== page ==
The mountain goats of the Olympic Mountains have been called everything from inspiring, to infamous and invasive, and each of these terms are correct. Bounding across the scree-fields and jagged peaks of the mountains in and around Olympic National Park and Forest, the mountain goats of Olympic National Park and Forest have become a highlight for hikers in the high country, but that will soon change. If all goes to plan, there will be no mountain goats on the Olympic Peninsula in just a few years.
Scheduled to start during the summer of 2018, the mountain goats of the Olympic Peninsula will be removed. The aim here is to eradicate them for good, forever returning the mountain tops to the plants and animals that naturally roamed the region. The goats will be transported elsewhere, and then when that scheme runs out of money, they will be hunted. While many are upset about this, we all had a chance to have our voices heard on the issue. In 2017, after the NPS and NFS asked for public input, approximately 2,300 comments were received. On the 4th of May, the Park released it’s final management plan, which could be started in 30 days.
Mountain Goats are not native to the Olympics, instead introduced to Olympic on January 1st, 1925 by the United States Forest Service. On that day, 13years before Olympic National Park was created, the USFS released four mountain goats near Mount Storm King above Lake Crescent. The goats, from the Selkirk Mountains in Canada, were placed on Mount Storm King as an experiment to see how adaptable they would be to the rugged mountains of the Olympics. The goat’s ability to adapt, as well as reproduce, saw their numbers increase rapidly, making mountain goat sightings a frequent event on numerous peaks on the Olympic Peninsula.
The goats remained unchecked for around 75 years, when an unfortunate incident placed the Olympic mountain goats in the public eye. During this time period, the NPS was not pleased with mountain goats and floated numerous attempts to remove them. Nothing caught on until one fateful day in 2010, when a man was gored to death in Olympic National Park by a mountain goat.
A 2016 population survey of mountain goats in the Olympic Mountains showed that the population of mountain goats in the Olympics increased by an average of eight percent annually from 2004-2016. It has more than doubled since 2004 to about 625. According to park officials, the mountain goat population is expected to grow by another 100 in 2018 alone. Left unchecked, the population could be nearly 1,000 goats by 2023. While these number are great for the goats, they aren’t ideal for the region. Since they are invasive, their impact is huge on a landscape is not used to them. Native plants are said to be decreasing in the higher elevations and erosion, due to the goat traffic is said to be making a negative impact. On top, mountain goats are that native to the North Cascades Mountains, are struggling to grow in those areas. Both the USFS and the WDFW have long been interested in restoring mountain goats to these depleted areas.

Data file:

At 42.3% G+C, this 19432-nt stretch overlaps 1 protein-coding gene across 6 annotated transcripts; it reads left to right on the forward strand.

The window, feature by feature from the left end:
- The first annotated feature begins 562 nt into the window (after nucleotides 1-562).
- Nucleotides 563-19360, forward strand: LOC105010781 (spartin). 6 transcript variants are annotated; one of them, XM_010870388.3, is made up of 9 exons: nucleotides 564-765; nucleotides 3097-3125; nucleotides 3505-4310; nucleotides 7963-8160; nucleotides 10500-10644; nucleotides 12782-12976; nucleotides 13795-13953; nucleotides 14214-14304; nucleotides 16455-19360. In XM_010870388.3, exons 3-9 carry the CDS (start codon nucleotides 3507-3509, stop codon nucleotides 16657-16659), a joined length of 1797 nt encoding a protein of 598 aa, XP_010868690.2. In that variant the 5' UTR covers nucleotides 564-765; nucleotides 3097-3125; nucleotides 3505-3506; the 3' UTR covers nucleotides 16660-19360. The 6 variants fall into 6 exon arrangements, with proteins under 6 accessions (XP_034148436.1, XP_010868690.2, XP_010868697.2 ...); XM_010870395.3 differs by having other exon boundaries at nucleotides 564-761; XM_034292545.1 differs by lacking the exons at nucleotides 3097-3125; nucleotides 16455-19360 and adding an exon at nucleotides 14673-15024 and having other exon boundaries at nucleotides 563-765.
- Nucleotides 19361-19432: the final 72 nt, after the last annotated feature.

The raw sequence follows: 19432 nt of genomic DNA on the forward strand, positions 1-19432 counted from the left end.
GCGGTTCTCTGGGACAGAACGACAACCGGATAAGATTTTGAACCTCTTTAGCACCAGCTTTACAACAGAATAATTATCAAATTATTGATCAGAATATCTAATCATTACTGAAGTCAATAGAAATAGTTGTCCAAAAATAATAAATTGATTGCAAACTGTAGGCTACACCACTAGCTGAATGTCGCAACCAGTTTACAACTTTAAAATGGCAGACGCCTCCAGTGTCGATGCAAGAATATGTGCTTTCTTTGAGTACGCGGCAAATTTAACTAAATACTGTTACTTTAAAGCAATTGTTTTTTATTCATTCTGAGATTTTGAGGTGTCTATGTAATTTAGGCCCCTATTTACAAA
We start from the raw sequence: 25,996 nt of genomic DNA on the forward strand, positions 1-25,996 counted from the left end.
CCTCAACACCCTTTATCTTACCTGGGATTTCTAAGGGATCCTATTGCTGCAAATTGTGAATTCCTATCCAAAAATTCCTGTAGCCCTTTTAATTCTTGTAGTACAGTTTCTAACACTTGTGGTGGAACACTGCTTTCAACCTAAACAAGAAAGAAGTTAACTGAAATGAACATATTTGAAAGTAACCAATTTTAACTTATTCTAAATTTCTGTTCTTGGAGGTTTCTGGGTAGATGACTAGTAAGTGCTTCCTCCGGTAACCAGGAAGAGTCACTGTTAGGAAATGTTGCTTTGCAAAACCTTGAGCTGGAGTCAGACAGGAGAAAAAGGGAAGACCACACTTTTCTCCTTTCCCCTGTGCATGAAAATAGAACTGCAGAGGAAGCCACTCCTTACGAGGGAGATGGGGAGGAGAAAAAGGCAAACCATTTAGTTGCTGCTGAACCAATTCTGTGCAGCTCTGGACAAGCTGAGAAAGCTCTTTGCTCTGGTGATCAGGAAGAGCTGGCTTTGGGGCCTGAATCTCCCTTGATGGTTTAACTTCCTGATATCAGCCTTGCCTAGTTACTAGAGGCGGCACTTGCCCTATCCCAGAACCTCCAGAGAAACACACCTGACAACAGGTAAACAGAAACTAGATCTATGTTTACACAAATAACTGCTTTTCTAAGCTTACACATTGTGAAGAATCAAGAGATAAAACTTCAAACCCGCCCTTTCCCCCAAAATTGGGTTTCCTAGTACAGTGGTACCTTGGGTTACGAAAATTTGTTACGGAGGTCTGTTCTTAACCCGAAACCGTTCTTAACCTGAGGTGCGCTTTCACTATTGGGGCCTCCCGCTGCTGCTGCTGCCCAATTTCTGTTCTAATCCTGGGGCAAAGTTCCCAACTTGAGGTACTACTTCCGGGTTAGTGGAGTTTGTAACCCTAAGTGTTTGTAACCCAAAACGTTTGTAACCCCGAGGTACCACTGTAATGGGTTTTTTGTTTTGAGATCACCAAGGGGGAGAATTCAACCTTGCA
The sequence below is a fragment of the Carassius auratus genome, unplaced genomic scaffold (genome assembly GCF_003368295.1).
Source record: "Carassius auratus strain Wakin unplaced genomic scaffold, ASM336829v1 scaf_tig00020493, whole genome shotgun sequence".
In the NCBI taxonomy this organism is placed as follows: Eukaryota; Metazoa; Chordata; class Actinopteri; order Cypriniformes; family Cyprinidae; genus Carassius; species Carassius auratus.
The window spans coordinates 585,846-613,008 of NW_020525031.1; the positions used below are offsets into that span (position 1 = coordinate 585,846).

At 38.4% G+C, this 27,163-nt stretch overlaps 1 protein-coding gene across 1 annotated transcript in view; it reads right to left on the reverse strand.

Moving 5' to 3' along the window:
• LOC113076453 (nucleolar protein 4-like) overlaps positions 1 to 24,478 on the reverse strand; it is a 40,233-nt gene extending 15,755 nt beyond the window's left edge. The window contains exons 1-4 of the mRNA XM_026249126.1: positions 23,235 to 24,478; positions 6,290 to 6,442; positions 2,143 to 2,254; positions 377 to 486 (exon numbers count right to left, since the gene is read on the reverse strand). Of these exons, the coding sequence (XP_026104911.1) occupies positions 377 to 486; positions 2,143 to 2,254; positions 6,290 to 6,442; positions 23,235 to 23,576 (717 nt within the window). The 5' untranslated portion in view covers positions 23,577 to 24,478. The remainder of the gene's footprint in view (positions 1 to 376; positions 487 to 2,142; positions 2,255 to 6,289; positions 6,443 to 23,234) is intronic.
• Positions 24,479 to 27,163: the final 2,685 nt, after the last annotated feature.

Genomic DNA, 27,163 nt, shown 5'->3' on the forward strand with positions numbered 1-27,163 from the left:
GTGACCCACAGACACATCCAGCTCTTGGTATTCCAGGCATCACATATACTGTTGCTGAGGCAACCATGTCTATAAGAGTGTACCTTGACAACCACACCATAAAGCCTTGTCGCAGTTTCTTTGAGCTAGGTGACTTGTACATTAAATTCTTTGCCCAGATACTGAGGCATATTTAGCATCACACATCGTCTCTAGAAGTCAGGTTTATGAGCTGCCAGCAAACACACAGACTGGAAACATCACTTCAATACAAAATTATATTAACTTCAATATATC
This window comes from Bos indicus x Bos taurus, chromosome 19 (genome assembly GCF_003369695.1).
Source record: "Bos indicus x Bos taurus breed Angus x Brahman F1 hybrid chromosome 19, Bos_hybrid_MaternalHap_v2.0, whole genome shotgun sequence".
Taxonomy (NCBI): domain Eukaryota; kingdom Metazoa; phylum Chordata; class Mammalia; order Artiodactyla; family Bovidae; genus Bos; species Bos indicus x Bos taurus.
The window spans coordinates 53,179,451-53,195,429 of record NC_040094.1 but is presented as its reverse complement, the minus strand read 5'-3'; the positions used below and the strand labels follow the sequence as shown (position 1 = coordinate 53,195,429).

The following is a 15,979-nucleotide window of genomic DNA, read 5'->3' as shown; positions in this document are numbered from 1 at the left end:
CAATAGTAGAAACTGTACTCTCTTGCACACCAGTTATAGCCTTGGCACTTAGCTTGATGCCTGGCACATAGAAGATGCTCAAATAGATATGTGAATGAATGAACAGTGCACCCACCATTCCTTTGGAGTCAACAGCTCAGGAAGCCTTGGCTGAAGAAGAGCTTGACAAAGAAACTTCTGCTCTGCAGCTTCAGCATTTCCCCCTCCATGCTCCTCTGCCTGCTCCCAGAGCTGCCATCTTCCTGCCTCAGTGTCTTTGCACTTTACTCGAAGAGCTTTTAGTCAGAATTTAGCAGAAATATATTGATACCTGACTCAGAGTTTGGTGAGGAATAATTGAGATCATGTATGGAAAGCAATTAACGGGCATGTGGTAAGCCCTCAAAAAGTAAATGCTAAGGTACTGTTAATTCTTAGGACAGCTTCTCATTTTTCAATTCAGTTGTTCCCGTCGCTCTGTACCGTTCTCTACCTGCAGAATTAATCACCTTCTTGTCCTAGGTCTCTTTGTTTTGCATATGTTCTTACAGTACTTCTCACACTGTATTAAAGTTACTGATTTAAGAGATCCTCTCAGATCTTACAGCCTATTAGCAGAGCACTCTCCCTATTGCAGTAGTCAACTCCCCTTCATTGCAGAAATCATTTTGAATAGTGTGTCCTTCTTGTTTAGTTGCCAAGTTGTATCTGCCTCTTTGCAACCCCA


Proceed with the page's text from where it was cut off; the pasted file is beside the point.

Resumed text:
The project to remove the mountain goats from the Olympics is going to take awhile.
Over the next five years or so, the goal is to transport an around 700 goats to the North Cascades. Those remaining goats who evaded capture and relocation will meet a much worse fate- killed with shotguns or high-powered rifles by park officials or skilled volunteers. Those killed will be left to decompose, as long as they are away from popular areas for human, letting their bodies feed scavengers in the region. Soon, the only mountain goat you will find will be the rare bone or skull discovered on a remote peak.
The entire plan is said to cost the National Park Service around $200,000 to $250,000 a year, with the first year’s funding already taken care of. The Washing Department of Fish and Wildlife has partnered with Olympic on the project, and told the Seattle Times that they expect costs to be about $350,000 for two years of moving goats.
Now, before you get upset about the removal of goats, it is important to remember that they are not native to the region and were brought in for hunting purposes back in the early 1900s. The goats from the Olympics that are scheduled to be moved to the North Cascades will hopefully help the goat population of that region, thanks to newer genes introduced from goats that have shown they can survive and grow in population. Hopefully, it works…
If you want to see a goat before they are transported or killed, head up to the areas mentioned below, as well as hiking to Lake of the Angels in Olympic National Park. Each area that has goats is also mentioned in my guidebook, 52 Olympic Peninsula Hikes.
This mountain goat removal project, once approved in June of 2018, will impact your hiking plans in and around Olympic National Park. Mountain goats in the Olympics are most commonly found at some of the region’s most popular trails. Because of this, the Park and National Forest Service will be closing three extremely popular areas for goat management this summer, and probably the next two summers as well. A simple rule of thumb for closures will probably be this: If you have seen a mountain goat there more than once, it will probably be closed at some time.
As of right now, there is a scheduled 2-week closure of Seven Lakes Basin in July, as well as a closure at the popular and family-friendly Hurricane Hill picnic area and trailhead, which will be used as a helipad site. There will also be a closure for the Upper Mt. Elinor trailhead for a helipad, and closures of the Mt. Ellinor and Mt.Skokomish area are rumored to be announced soon. There are said to be additional closures coming in September, too, and for the next 3 years. Hooray??
Discover a Hike a Week through Doug Scott’s Olympic National Park Area Guidebook